The big thing to remember is that one should never try to strip down a dead car for recycling unless you really know what you’re doing, as there are a lot of hazardous materials involved. Leave it to the professional wreckers for the most part. Things you can remove yourself safely enough unless you’re a complete idiot are the speaker system and any other electronic gadgets (especially if you put them in as an after-market upgrade), the fuel in the tank (siphon it out) and any of your personal belongings you left in the glovebox.

Tips For After An Accident and some Funny Insurance Claims

Most people wouldn’t expect to be involved in a car accident.  There are some driving habits which some drivers do have, illegal or otherwise, that would definitely make them more prone to having an accident.  With all the modern crash-avoidance safety equipment on-board new cars crashes still happen – whether it’s your fault or someone else’s.

So, what should you do after an accident has happened?  Here are some safe procedures you can make a note of:

  • Stop the car.
  • Turn off the engine.
  • Switch the hazard lights on.
  • Check for any injuries to yourself or your passengers.
  • Call the police and an ambulance immediately if anyone is hurt or if the road is blocked.
  • Share your name and address with everyone involved if the accident caused damage or injury.
  • Swap insurance information and details with the other driver(s).
  • Take down details of any other passengers and witnesses to the accident.
  • Try to find out if the other driver is the registered owner of the vehicle, and if they are not find out who the owner of the car is and get that information too.
  • Record the make, model, colour, and number plate of the vehicles involved in the accident or take pictures of them.
  • Record the time and date of the crash.
  • Record the driving conditions, including the weather, lighting, and road quality (such as road markings, whether it’s wet or muddy, repair of the road surface).
  • Record what sort of damage was caused to the vehicles and where. Use your phone to take pictures of the scene and the damage to the cars.
  • Record any injuries to drivers, passengers, or pedestrians.
  • Record the names and contact details of any witnesses.
  • Phone your insurance company as soon as possible – ideally at the time of the accident.

After the accident, submitting a claim for car insurance can be a bit of a stressful business, and it certainly pays to double check what you have said over the phone or have written on your claim form.  Here are some genuinely funny car insurance claim statements below:

  • A pedestrian hit me and went under my car
  • As I approached an intersection a sign suddenly appeared in a place where no stop sign had ever appeared before.
  • Going to work at 7am this morning I drove out of my drive straight into a bus. The bus was 5 minutes early.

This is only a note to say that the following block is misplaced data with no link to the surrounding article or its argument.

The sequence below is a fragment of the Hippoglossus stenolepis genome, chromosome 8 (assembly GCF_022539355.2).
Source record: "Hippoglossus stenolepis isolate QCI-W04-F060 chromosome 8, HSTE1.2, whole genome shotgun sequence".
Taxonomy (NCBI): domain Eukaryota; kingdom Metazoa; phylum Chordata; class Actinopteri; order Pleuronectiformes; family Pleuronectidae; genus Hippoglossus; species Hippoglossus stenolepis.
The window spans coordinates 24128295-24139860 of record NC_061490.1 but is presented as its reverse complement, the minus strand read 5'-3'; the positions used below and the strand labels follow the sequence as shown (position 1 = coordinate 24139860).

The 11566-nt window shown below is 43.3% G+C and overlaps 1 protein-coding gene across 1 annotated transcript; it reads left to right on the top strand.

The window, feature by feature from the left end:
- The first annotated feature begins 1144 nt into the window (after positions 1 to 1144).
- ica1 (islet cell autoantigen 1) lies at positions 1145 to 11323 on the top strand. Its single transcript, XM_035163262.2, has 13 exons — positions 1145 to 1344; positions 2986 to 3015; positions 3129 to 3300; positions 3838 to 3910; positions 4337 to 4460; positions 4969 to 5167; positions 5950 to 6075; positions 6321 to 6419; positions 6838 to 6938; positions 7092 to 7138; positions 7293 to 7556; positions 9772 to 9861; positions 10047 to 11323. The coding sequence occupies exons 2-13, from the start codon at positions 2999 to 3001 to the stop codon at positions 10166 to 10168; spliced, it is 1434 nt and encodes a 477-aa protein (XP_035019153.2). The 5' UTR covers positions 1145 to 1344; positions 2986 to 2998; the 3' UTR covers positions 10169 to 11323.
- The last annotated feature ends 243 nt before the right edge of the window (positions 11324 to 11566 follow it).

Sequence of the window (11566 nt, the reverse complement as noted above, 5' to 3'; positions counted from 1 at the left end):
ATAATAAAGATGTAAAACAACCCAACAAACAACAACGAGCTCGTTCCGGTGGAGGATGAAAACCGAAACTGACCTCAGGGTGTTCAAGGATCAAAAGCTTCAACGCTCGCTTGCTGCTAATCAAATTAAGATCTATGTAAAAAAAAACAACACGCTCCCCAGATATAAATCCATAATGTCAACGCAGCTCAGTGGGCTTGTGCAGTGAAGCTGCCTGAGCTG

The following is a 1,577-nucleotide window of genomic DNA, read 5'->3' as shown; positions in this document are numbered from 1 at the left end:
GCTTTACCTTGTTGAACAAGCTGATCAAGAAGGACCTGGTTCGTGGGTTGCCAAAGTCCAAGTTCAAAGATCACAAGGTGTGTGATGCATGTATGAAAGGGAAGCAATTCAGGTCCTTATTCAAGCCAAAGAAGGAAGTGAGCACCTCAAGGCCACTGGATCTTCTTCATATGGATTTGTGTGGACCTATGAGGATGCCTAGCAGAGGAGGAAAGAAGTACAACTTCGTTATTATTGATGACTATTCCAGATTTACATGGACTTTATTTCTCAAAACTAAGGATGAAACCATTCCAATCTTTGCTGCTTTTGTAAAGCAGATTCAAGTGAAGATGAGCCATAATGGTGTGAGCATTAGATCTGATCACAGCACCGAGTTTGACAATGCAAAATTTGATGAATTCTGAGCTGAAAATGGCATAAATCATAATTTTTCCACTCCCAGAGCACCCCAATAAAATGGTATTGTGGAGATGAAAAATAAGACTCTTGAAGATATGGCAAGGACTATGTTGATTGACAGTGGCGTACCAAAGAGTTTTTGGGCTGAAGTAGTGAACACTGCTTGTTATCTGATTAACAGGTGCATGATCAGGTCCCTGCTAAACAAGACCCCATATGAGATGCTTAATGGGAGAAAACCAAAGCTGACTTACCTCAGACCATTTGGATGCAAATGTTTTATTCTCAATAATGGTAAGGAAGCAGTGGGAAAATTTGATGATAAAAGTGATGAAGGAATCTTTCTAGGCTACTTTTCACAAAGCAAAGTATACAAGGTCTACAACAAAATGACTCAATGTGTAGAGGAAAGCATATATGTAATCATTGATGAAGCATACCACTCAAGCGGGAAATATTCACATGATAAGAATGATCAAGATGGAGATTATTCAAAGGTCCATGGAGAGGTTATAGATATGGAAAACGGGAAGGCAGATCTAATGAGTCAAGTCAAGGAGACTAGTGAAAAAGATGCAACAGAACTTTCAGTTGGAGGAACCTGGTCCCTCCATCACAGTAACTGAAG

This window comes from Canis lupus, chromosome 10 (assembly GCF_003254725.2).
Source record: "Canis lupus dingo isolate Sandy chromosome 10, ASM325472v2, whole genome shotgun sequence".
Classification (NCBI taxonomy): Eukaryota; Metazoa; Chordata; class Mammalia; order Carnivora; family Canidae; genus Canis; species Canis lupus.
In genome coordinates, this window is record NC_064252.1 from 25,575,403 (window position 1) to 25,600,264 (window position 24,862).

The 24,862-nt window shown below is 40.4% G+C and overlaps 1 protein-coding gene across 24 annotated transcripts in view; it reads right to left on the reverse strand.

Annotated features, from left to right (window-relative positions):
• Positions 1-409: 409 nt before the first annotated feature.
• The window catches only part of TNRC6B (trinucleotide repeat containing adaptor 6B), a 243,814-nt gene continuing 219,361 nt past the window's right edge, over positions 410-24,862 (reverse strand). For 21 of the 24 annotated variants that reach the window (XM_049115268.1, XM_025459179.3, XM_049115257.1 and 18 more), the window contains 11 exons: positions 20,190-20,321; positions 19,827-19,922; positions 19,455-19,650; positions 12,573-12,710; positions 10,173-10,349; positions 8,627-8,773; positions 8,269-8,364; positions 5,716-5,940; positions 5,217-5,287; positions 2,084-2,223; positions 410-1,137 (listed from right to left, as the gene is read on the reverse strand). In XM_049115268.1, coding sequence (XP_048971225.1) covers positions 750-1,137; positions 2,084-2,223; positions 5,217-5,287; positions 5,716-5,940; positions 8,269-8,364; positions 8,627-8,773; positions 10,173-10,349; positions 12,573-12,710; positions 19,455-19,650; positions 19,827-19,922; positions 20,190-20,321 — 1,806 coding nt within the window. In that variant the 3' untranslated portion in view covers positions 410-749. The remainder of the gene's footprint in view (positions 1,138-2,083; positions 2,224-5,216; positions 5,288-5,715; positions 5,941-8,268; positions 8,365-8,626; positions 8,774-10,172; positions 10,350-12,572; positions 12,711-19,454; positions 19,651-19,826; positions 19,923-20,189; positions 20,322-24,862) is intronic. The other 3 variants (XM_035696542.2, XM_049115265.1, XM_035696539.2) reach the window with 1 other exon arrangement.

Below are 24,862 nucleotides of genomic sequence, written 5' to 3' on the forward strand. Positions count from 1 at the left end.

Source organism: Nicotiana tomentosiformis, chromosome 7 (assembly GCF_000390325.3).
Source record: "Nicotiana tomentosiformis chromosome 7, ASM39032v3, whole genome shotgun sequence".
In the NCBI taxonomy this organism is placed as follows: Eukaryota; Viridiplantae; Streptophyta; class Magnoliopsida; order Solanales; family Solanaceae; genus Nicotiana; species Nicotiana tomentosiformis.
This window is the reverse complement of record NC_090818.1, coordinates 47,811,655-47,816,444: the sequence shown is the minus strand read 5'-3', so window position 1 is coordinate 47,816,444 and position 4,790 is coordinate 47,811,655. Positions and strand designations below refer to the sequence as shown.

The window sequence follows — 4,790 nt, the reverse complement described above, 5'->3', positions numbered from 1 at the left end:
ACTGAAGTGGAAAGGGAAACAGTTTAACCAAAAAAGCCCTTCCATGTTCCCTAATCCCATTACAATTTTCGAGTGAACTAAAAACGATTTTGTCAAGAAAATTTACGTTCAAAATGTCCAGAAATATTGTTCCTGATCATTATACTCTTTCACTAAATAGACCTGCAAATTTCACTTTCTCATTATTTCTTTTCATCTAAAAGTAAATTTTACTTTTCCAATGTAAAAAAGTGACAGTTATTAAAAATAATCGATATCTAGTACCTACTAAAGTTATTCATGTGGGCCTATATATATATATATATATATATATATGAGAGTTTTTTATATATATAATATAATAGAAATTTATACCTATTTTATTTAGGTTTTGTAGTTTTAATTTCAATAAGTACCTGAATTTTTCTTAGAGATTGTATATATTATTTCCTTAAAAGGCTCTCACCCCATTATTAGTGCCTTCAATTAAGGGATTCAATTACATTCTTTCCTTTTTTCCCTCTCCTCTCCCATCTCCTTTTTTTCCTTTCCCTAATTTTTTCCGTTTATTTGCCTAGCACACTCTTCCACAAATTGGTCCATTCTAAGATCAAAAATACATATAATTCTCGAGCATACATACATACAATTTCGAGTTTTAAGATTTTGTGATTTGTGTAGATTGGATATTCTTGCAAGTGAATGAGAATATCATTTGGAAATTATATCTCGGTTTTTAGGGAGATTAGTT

• I collided with a stationary truck coming the other way
  • I had been driving for forty years when I fell asleep at the wheel.
  • In an attempt to kill a fly, I drove into a telephone pole.
  • I had been learning to drive with power steering. I turned the wheel to what I thought was enough and found myself in a different direction going the opposite way.
  • I had been shopping for plants all day and was on my way home. As I reached an intersection a hedge sprang up obscuring my vision and I did not see the other car.
  • I pulled away from the side of the road, glanced at my mother-in-law and headed over the embankment.
  • I saw her look at me twice. She appeared to be making slow progress when we met on impact.
  • I started to slow down but the traffic was more stationary than I thought.
  • I was on my way to the doctor with rear end trouble when my universal joint gave way causing me to have an accident.
  • I was sure the old fellow would never make it to the other side of the road when I struck him.
  • My car was legally parked as it backed into another vehicle.
  • No one was to blame for the accident but it would never have happened if the other driver had been alert.
  • The claimant had collided with a cow. The questions and answers on the claim form were – Q: What warning was given by you? A: Horn. Q: What warning was given by the other party? A: Moo.
  • The accident happened because I had one eye on the lorry in front, one eye on the pedestrian and the other on the car behind.
  • The accident occurred when I was attempting to bring my car out of a skid by steering it into the other vehicle.
  • The guy was all over the road. I had to swerve a number of times before I hit him.
  • The pedestrian had no idea which way to run as I ran over him.
  • The pedestrian ran for the pavement, but I got him.